The ratings agencies described the overall declines in CMBS loan quality as “modest” and “benign.”
It appears the credit quality of CMBS loans is deteriorating.
But analysts at several credit ratings agencies are not too concerned, describing the declines in CMBS metrics as “modest” and “benign.”
“Anecdotally, quality has probably slipped a little bit,” says Robert Grenda, senior vice president at Morningstar Credit Ratings, which has not rated any conduits recently. “But I wouldn’t say it’s anything that’s been too dramatic or too concerning.”
In the first two quarters of the year, S&P Global Ratings reviewed 15 transactions and rated six in total. Leverage levels stayed relatively constant between the two quarters, but were a bit higher than in 2017 on average, says John Connorton, a director in the CMBS group at S&P Global Ratings. S&P’s data shows that the average loan-to-value ratio (LTV) last year was just below 90 percent; now it’s at 92 percent. “In general, not that much worse than in 2017,” says Connorton. “Really, the biggest changes are in the effective loan count, pool sizes and composition of the pools.”
According to a recent report from Moody’s Investors Service, the average LTV ratio remained flat at 117.3 percent, a high level and similar to its 2007 vintage.
Overall pool size decreased “slightly” from $1 billion in the first quarter to $825 million in the second, Connorton says. There have also been more multifamily, industrial and self-storage properties in the CMBS pools; there was a decline in office loans, he adds.
Joe Baksic, associate managing director at Moody’s Investors Service, adds that there has been an increase in single-tenant properties included in CMBS pools. Forty-four of the office loans were single-tenant, increasing loan vulnerability should those tenants leave. “The single tenancy [issue] is one, unfortunately, by-product of having a lower retail concentration,” Baksic says.
While 2018 is shaping up to be better for CMBS loan quality than the period between 2014 and 2016, it is slightly off from 2017, notes Huxley Somerville, managing director and head of Fitch Ratings’ U.S. CMBS group. The year of 2015 “was substantially worse from a credit quality point of view compared to this year and certainly last year,” Huxley says. The average LTV that year was 109.3, according to Fitch data, and the average debt service coverage ratio (DSCR) was 1.18 times.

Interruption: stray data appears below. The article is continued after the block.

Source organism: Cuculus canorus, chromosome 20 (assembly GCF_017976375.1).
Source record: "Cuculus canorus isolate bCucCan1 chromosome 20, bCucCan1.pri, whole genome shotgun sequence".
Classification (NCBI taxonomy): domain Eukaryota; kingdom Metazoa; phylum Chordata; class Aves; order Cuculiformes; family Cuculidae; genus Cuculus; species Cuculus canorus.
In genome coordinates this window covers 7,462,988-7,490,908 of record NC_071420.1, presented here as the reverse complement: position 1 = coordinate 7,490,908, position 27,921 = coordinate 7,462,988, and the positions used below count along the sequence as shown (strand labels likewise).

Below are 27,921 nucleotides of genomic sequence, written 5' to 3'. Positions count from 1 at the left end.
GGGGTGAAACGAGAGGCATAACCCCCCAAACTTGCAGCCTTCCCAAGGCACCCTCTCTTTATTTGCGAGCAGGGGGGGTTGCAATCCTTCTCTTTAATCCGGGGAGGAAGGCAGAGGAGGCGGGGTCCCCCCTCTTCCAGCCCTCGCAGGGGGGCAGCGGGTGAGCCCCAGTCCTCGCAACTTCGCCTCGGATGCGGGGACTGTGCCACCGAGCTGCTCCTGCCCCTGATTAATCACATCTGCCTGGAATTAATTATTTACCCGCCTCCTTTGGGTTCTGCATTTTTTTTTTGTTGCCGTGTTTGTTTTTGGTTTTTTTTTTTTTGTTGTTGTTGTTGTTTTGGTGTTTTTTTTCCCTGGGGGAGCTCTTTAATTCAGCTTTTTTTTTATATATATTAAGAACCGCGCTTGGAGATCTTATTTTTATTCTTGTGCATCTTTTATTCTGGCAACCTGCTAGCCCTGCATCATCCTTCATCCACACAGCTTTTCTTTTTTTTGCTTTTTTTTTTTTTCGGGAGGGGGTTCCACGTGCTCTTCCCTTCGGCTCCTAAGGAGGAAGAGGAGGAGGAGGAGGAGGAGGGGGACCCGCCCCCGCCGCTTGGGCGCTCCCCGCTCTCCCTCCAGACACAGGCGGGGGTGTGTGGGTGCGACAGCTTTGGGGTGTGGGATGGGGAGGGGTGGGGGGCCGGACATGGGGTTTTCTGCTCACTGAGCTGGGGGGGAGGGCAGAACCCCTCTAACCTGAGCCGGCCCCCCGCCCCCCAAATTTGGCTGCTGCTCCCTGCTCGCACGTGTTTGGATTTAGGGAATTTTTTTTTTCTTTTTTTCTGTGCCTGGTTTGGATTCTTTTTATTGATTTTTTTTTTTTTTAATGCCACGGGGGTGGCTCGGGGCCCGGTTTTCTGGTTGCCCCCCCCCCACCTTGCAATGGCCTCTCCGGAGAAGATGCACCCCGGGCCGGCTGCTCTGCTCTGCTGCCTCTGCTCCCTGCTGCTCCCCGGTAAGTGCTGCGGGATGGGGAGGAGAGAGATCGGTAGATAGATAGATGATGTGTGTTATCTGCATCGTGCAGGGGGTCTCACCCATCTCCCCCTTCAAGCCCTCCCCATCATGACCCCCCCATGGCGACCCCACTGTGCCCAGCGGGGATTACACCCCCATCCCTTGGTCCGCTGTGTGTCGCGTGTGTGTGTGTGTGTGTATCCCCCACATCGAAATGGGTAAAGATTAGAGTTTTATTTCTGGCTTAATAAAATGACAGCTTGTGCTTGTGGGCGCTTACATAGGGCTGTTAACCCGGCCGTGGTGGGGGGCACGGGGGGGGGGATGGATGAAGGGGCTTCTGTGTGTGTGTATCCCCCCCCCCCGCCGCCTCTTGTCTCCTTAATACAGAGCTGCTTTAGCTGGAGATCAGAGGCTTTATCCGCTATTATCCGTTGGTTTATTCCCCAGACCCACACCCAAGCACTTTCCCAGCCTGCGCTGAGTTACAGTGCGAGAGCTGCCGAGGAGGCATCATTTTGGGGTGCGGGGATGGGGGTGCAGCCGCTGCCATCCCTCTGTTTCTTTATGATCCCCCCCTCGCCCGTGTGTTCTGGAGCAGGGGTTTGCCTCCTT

The late stage of the cycle may in part be contributing to the decline in loan metrics. “This type of deterioration you almost expect to see,” Grenda says.
In some ways, the deterioration in credit quality has been anticipated for a bit, Somerville notes. “There [has been] talk that CMBS needed to increase leverage in order to remain competitive with other sources of finance,” he says. “However, there were also concerns about the ramifications of higher leverage.”
The higher leverage has led to increased credit enhancement (CE), which was also expected, Somerville says. In the second quarter, for example, S&P requires 26 percent CE for a ‘AAA’ rating versus 23 percent in the first quarter. For Moody’s “natural” Aaa rating, CE rose to 27.2 percent in the first quarter from 26.8 percent in the last quarter of 2017, according to the firm’s report.
Despite average DSCR and LTV remaining fairly constant at the pool level, how they are dispersed throughout the pool can create the need for more CE. “That’s something we are concerned about, and that concern is reflected in higher CE levels,” Connorton says.
Still, it is unclear if the increase in leverage is a direct result of the sense at the beginning of the year that leverage needed to increase for conduit lenders to stay competitive—or is simply a response to market conditions, Somerville says.
There is one metric that has some analysts a bit worried: the increase in loans that feature some form of interest-only (IO) period, which is approaching the peak years of 2007. That year, right before the financial crisis, full-term and partial-term IO loans represented 85 percent of conduit loans. These types of loans are more susceptible to default than amortizing loans, according to a report from S&P. Now, about 75 to 80 percent of conduit pools are comprised of IO loans. Moody’s’ report also notes the overall average share of IO loans is at more than 75 percent.
About 50 percent of CMBS issuance involves full-term IO loans, and 25 percent involved loans with partial IO periods, according to Natalka Chevance, a director in the CMBS group at S&P. “Full-term IO percentage is very close to the levels that we saw historically during those years of high issuance; partial IO is slightly lower, as it has declined in the past few years as full-term IO increased,” she says.
There are several mitigating factors to IO loans that might make them appear better—better DSCR, they are for better properties, and they have pre-amortization, for example—but those mitigants are not as good as they are made out to be, says Kevin Fagan, a senior analyst at Moody’s Investors Service.
It is possible that there is a greater share of IO loans because of late-cycle competition. “Lower quality properties are able to get IO when it was only the higher-quality properties and borrowers,” says Fagan, adding, “It is similar to 2007 in that sense.”
But unlike 2007, there is high DSCR. “The coverage is substantially higher because of lower interest rates and because of IO,” Fagan says. “DSCR is quite good right now relative to pre-crisis.”